Depression is invisible. When it hit Ryan Brunty, he decided to give it a sympathetic face, drawing a “sad yeti” named Yerman. Today, Yerman’s gloomy expression and brave posture is at the heart of Depressed Monsters, Brunty’s apparel and toy line. Part of the proceeds from the line are donated to various mental health agencies, and Brunty takes advantage of its popularity to speak about depression-related issues. (Visit depressedmonsters.com to learn more.)
Presently, Brunty is creating Yerman’s spring line, rehearsing a new, “skate punk-themed” band with his former Moonboots bandmate John Coulter and, as ever, devoting himself to his girlfriend, singer-songwriter Sabriel (“I’m just fully immersed in what she’s doing every day … She can look at something, focus on it 100 percent and just learn it.”). But he’s more than happy to take a work break to talk about the art, music and people that keep him energized.
What are your biggest artistic influences? Music has always been the big influence on me, whether I’m playing it or listening to it or researching it. Since I was a kid, it’s been Kurt Cobain. Kid Cudi has a big influence on what I do; he struggles with his mental health, and he’s really courageous about how he talks about it.
But I really like just about everything. Show me a country song and I’m gonna like it. Currently, though, it’s this genre called vaporwave, which is ... they down-sample ’80s music, mostly. And there’s a subgenre of vaporwave called mallsoft that’s supposed to give you the feeling of walking through a mall in the ’90s. I know it sounds so hipster and out there, but I just absolutely love it.
I know you’re a comics fan. What are you reading right now? I’ve been working on a graphic novel on and off for the past five years. It’s been on the back burner for a while, but to get inspired, I go through slice-of life-graphic novels. One is Blankets by Craig Thompson; it’s an amazing memoir about growing up in a really conservative Christian household. I’m also reading Daytripper by Fabio Moon. Basically, it’s about him reliving the best days of his life.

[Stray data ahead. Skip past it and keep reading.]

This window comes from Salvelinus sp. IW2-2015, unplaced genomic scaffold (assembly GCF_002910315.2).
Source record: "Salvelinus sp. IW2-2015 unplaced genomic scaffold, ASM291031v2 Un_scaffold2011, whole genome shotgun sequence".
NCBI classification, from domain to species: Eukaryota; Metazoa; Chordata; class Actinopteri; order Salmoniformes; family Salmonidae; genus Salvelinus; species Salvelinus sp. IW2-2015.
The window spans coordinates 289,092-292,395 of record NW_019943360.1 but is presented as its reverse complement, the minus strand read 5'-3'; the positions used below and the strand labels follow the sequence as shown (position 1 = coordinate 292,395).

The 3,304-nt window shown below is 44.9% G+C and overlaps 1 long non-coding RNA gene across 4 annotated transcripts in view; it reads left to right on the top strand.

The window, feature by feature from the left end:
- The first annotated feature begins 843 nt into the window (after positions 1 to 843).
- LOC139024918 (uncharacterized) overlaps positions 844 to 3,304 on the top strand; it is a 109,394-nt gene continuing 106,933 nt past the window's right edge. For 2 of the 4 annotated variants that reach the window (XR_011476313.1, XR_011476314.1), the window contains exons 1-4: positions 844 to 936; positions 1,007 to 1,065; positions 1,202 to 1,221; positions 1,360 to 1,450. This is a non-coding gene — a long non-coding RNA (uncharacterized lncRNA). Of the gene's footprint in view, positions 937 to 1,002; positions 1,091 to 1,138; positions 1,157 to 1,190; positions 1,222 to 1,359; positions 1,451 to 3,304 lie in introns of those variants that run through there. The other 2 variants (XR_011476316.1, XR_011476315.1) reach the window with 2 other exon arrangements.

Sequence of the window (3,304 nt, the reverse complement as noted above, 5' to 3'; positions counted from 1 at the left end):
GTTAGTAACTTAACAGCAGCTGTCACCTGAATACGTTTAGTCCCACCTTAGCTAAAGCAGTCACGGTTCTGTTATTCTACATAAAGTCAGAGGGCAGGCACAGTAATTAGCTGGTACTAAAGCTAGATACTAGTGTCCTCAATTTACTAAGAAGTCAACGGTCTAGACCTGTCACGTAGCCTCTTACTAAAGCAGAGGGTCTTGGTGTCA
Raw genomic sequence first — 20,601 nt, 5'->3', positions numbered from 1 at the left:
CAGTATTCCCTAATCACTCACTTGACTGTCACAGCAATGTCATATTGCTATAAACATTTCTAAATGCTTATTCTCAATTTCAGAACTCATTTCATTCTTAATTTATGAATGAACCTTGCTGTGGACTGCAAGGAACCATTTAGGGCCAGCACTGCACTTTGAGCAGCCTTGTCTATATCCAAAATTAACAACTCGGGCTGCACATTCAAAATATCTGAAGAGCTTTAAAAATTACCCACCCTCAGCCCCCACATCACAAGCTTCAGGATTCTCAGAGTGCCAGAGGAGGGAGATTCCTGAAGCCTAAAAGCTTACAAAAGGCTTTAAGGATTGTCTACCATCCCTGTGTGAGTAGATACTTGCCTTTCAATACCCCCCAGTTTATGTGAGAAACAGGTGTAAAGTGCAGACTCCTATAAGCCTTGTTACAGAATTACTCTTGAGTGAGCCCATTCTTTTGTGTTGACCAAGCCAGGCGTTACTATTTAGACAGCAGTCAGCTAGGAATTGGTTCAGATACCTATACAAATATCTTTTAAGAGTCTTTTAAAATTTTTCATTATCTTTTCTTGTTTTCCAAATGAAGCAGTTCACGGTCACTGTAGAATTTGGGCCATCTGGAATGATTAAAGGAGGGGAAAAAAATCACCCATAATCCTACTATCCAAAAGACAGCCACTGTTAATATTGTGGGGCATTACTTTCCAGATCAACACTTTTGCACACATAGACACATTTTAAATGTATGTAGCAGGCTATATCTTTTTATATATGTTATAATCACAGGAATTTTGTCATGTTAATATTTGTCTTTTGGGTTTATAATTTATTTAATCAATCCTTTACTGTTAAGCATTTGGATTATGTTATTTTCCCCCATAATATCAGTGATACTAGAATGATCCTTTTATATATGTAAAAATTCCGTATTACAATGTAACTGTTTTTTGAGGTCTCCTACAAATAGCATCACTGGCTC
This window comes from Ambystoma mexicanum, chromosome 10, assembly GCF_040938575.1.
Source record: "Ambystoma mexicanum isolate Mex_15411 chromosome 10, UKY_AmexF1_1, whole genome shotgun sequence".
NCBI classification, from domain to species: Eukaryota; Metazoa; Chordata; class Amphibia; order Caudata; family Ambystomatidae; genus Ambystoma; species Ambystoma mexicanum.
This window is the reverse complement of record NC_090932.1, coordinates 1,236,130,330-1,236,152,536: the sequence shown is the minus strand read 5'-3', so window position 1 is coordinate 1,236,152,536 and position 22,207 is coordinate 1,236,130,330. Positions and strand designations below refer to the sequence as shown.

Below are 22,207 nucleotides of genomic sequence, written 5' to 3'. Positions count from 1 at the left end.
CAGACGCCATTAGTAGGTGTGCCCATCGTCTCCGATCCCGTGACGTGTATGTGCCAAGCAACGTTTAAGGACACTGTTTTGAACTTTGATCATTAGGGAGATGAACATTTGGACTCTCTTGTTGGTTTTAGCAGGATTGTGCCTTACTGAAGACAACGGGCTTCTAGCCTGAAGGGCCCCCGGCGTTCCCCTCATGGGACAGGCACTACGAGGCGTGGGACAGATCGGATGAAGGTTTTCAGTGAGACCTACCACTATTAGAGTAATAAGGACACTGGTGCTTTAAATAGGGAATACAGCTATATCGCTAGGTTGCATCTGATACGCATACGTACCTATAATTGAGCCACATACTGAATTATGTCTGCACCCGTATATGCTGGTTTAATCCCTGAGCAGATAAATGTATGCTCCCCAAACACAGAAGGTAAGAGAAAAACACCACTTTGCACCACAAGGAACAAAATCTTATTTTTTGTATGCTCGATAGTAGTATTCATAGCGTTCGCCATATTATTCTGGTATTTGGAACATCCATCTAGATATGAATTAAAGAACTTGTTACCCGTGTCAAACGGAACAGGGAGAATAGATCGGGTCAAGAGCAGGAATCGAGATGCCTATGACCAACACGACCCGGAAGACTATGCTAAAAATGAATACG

Where’s the best place in this town to see art that you like, on a consistent basis? I like experiential art. I’m really excited about Area 51 opening up; I think that’s gonna be super cool. Though I’m gonna be honest with you, the best place to see art is ... I’ve kind of created this cocoon in my house so I can stay focused. I’m just constantly surrounded by work from artists that inspire me. I’m super inspired by other artists that are outside of the realm of things that I do. It makes me wanna try harder, and be a better artist and a better person.
And how about live music? Bunkhouse forever. They consistently book the best bands in town.
Where do you go in town to decompress? Well, it was Bonnie Springs. When [it was] announced that it was gonna be torn down, that was a kick in the gut. Usually, though, I’ll just walk around Downtown and try to get inspired. I love Water Street, too. I like to walk a lot. That’s how I find peace when I’m stressed out—I’ll walk around and feel the breeze, feel my feet on the ground. You know, the age-old psychology stuff of just being present and mindful.